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oclamation, addressed to a force which had just captured a hostile city, was likely to lead to great brutality. He thought there was no defence for this proclamation, and be sincerely hoped the American Government would disavow it. With respect to the rumors of mediation, he was glad the question had been put, for such rumors were likely to lead to much mischief. Her Majesty's Government had made no proposal to France in reference thereto, and the French Government had made no proposal to England. Therefore there had been no communications of any kind on the subject between the two Governments. Without, however, giving any opinion as to the propriety of offering mediation at some future day if circumstances should prove favorable, he must say that the present time appeared to him most inopportune. He conceived that in the embittered state of feeling in America it would lead to no good, but retard the time for such an offer being favorably made. Earl Russell also said, in rep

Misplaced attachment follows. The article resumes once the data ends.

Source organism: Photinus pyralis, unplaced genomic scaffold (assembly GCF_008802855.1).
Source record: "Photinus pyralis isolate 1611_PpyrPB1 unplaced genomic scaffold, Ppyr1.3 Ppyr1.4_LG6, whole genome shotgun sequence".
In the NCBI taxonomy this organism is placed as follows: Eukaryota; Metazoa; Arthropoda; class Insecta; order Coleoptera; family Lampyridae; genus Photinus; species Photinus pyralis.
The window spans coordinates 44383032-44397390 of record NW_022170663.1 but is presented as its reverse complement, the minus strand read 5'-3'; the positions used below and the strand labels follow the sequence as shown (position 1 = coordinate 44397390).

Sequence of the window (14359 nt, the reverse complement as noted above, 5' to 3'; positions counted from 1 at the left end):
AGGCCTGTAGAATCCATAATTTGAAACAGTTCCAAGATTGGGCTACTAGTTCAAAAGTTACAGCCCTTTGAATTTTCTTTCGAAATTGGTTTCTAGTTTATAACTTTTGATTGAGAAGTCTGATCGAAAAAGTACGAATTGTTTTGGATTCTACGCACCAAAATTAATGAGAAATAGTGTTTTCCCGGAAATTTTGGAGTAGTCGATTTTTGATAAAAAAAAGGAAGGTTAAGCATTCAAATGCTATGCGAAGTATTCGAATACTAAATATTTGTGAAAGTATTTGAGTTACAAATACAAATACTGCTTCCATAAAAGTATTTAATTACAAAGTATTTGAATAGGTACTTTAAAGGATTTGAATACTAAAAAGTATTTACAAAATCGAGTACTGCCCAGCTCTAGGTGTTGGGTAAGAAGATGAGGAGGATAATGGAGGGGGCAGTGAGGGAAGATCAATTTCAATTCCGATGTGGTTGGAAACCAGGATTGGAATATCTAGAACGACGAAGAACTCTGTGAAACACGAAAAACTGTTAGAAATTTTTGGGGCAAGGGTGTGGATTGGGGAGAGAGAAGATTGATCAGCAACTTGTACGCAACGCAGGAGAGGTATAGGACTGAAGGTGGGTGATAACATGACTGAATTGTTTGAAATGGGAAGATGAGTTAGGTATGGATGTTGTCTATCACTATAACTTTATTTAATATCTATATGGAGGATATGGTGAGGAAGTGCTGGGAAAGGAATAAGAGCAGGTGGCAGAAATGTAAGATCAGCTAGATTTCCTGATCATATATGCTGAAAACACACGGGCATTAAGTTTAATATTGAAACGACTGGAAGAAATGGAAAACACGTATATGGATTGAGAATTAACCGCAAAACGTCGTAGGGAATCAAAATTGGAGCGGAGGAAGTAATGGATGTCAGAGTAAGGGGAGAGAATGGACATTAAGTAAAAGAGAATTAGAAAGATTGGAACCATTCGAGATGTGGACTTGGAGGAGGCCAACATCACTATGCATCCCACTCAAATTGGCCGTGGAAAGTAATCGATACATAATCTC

, for its success. The Paris correspondent of the London News, writing on the rumors of mediation, says: You will observe that, according to the wording of the Patric's note, nothing more is affirmed than that France has determined to ask England to join in mediation — a proposal which, in the present state of public information as to the views of the British Government, it might be thought would be certainly refused. Other Paris correspondence speak as if France was already assured on to quarrel with the decision of the Cabinet, and the country will gladly leave the question in the hands of the Government to choose such an opportunity and mode of action as they may deem proper. The London Times, admits that advice from England would not be acceptable; but it would rejoice to see the Emperor of France or the Char of Russia press on the Americans the counsels which would be indignantly rejected if offered by England. The London Times then speculates on the disastro